The Adjustment Bureau – A Review
The Adjustment Bureau – Dir: George Nolfi; *ing: Matt Damon, Emily Blunt, John Slattery, Anthony Mackie, Terence Stamp
It’s the age-old question – no, not ‘who let the dogs out?’, the other one, about whether we forge our paths based on free will or just meander along paths that are pre-determined by the hands of fate. Do we actually choose anything in life or is everything already chosen for us, with only the outward appearance of command over one’s destiny? The latter would certainly be a better explanation for such abominations as comb-overs, blue mascara and Justin Bieber, but other questions would remain, like if there is already a ‘plan’, who is its architect, and, more importantly, can anyone flout the plan, and what happens if they do?
Such are the ideas explored in The Adjustment Bureau, a stylish thriller based on a short story by literary cult deity Philip K. Dick, whose preoccupation with socio-political and metaphysical themes filtered through a sci-fi lens has provided great fodder for Hollywood on numerous occasions in the past: Total Recall, A Scanner Darkly, Minority Report, Paycheck, and of course Ridley Scott’s dystopian masterpiece Blade Runner. Here again, the movie machine puts the source story through the Chinese Whispers wringer so that the finished film bears only a passing resemblance to the original piece; the premise is intact, though characters and plot have been tinkered with considerably.
Continuing the author’s deployment of shady authoritarian corporations and individuals experiencing altered states as major story elements, the movie tells of the predicament faced by rising politician David Norris (Damon) when he accidentally gets a peek inside the magician’s millinery prop and finds that it isn’t a rabbit in there, it’s a man, an army of men in fact, all belonging to the titular team in jaunty Bogart-era hats, whose job it is to make sure that the entire planet and its people function every minute of every day according to the Plan laid out by the unseen but all-powerful Chairman. The glitch in David’s fate is caused by chance, when he runs into beauteous ballerina Elise (Blunt) and combustible chemistry ensues – an unplanned anomalous event which causes the bureau to go into overdrive. He is not meant to be with Elise and is told in no uncertain terms by the Adjusters that he is to stay away from her or else. But what is ‘or else’ in the face of true love? David defies the order even as he is chased and harangued by the enigmatic figures who have seemingly limitless powers, including folding time and space.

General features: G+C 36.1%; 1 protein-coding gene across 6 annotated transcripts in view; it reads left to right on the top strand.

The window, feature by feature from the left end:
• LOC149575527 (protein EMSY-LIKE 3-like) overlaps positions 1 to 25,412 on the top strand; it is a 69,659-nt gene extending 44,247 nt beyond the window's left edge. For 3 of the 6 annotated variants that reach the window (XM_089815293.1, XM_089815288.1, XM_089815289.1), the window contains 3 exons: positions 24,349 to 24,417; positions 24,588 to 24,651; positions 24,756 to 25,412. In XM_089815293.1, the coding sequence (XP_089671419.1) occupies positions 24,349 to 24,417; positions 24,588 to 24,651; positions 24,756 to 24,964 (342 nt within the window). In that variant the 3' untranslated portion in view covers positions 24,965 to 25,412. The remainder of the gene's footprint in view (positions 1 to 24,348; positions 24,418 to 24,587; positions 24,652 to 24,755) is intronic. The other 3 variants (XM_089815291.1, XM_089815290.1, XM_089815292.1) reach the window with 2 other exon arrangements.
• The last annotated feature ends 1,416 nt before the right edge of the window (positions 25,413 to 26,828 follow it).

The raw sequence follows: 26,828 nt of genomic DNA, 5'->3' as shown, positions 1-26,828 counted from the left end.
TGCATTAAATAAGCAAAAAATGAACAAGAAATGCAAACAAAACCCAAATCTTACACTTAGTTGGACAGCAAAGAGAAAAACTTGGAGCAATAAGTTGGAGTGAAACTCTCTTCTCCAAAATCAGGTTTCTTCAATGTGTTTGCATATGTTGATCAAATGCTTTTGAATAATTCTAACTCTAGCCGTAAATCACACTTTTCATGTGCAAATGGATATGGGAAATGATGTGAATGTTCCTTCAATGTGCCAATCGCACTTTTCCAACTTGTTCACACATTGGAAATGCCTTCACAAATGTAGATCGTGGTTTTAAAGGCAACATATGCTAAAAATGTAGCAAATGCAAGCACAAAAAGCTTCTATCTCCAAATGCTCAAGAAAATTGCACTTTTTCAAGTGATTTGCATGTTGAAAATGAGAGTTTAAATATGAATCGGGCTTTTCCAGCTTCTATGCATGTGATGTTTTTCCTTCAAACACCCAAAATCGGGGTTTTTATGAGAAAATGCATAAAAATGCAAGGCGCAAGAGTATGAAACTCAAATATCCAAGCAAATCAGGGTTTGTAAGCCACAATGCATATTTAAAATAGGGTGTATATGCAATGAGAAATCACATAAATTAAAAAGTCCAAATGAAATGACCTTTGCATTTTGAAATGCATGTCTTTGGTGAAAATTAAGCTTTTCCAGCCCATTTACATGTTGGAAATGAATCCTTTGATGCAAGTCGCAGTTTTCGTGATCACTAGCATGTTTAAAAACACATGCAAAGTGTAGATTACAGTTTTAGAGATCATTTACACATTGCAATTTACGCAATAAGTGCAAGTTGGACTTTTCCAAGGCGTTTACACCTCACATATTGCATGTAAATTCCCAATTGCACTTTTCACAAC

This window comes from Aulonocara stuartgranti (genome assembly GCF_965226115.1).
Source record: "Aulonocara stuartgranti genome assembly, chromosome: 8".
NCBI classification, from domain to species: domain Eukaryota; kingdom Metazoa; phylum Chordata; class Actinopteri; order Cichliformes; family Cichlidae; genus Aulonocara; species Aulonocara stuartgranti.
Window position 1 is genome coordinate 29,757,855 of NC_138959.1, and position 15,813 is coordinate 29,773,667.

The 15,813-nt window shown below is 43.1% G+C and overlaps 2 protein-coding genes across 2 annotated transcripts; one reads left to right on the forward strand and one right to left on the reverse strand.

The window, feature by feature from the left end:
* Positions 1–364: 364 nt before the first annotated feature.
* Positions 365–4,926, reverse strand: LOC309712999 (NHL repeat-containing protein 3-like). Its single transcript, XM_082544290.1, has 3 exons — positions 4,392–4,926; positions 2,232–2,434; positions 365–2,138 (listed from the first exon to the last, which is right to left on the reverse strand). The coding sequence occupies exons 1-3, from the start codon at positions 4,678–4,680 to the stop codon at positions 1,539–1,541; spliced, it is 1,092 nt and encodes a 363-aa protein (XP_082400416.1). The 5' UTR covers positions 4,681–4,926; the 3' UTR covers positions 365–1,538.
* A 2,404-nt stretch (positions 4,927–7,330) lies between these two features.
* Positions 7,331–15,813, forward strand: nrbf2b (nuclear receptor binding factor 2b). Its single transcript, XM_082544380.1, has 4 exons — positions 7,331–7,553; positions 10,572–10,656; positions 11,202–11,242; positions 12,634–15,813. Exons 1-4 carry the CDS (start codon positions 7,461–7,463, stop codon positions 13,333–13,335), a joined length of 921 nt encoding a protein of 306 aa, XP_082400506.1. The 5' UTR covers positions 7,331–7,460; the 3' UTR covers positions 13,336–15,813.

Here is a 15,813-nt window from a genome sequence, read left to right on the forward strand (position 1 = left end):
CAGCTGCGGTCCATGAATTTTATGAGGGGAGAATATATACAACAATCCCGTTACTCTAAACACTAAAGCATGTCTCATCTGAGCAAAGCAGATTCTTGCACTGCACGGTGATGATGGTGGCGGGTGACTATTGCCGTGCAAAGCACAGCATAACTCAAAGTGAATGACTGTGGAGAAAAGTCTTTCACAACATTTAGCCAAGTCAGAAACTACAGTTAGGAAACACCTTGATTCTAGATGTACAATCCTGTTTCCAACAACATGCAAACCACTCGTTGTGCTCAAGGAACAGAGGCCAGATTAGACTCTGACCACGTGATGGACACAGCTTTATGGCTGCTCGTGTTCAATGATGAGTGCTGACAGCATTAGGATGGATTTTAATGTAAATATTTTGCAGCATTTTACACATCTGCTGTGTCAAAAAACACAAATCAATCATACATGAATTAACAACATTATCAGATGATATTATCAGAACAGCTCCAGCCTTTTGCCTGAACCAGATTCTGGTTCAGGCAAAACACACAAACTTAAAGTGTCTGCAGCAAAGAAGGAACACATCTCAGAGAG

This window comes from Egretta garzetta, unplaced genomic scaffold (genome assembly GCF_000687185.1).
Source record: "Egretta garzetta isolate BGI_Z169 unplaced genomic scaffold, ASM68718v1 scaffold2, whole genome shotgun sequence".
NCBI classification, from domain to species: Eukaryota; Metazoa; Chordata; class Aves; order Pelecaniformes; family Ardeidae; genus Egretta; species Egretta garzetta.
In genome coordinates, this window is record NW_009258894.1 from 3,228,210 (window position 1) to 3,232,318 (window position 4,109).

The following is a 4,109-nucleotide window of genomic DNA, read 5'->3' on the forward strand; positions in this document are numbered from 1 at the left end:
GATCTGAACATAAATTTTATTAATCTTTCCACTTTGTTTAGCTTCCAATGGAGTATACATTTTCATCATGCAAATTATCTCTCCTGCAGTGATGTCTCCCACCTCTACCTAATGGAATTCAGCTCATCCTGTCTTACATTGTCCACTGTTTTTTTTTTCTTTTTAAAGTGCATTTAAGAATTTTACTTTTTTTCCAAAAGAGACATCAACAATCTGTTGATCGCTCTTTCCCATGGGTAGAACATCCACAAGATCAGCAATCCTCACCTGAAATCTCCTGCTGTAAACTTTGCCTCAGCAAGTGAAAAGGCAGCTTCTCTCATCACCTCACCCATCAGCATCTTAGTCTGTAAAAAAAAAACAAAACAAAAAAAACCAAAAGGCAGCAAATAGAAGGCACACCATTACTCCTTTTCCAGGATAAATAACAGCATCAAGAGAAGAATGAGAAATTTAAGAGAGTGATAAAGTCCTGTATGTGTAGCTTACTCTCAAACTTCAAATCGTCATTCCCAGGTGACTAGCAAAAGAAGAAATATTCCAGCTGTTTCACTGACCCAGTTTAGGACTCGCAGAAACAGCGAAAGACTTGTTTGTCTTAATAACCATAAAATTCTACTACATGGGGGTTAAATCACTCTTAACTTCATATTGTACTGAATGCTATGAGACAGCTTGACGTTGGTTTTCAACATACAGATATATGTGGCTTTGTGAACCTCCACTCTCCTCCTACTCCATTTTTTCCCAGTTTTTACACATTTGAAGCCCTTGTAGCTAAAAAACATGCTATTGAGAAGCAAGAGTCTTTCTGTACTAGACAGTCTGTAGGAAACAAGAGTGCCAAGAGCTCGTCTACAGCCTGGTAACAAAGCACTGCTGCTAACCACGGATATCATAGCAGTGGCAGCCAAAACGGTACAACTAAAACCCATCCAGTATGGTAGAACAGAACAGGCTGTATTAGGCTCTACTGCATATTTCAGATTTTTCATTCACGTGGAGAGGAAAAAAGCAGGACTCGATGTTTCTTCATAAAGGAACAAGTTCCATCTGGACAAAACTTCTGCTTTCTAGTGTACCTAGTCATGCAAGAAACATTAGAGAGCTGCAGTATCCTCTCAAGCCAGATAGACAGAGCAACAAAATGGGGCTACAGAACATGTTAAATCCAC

With the blinding sparks between Damon and Blunt that set the screen alight, it’s nigh impossible to not root for the pair to stick it to the Man. And that’s one of the main things that sets The Adjustment Bureau apart from Inception, the movie it is most frequently compared to: at the heart of it, this is actually an old-fashioned romance merely masquerading as high-concept sci-fi, where love fights to overcome and conquer all obstacles, no matter how mind-bending in nature. That realization certainly helps one appreciate Nolfi’s deft and nuanced touch as a director; he neither wastes time ‘explaining’ everything to boredom-induced coma (thus, also, keeping the film from falling apart at the seams of needless detail, despite obvious loopholes), nor does he sacrifice story for bombast, instead demonstrating his contention that sometimes a simple cutaway is far more effective and meaningful than a boom-a-second special effects bender. Not that there aren’t dazzling effects aplenty, but they’re employed in such a wizened economical way so as to as constitute a tall, cool glass of WTF instead of causing eye sores and pierced eardrums.
The Adjustment Bureau may not exactly answer that age-old question but it should certainly give you pause the next time something seems like too much of a coincidence. Or when you need to explain that mullet hairdo in your graduation picture.